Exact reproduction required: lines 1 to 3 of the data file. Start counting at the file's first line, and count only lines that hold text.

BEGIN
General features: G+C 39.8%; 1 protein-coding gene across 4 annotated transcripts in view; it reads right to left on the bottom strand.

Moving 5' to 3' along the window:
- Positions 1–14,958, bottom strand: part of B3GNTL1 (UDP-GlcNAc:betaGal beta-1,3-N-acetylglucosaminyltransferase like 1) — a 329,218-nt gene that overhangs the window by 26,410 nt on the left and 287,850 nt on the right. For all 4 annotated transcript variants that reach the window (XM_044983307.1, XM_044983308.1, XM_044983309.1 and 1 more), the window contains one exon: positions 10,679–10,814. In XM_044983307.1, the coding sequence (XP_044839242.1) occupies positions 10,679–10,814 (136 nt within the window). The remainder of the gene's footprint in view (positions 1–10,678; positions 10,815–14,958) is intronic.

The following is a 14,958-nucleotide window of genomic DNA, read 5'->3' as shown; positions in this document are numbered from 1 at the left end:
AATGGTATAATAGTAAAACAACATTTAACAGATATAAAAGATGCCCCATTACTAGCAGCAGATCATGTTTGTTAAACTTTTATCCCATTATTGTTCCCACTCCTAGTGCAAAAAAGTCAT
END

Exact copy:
General features: G+C 39.8%; 1 protein-coding gene across 4 annotated transcripts in view; it reads right to left on the bottom strand.

Moving 5' to 3' along the window:
- Positions 1–14,958, bottom strand: part of B3GNTL1 (UDP-GlcNAc:betaGal beta-1,3-N-acetylglucosaminyltransferase like 1) — a 329,218-nt gene that overhangs the window by 26,410 nt on the left and 287,850 nt on the right. For all 4 annotated transcript variants that reach the window (XM_044983307.1, XM_044983308.1, XM_044983309.1 and 1 more), the window contains one exon: positions 10,679–10,814. In XM_044983307.1, the coding sequence (XP_044839242.1) occupies positions 10,679–10,814 (136 nt within the window). The remainder of the gene's footprint in view (positions 1–10,678; positions 10,815–14,958) is intronic.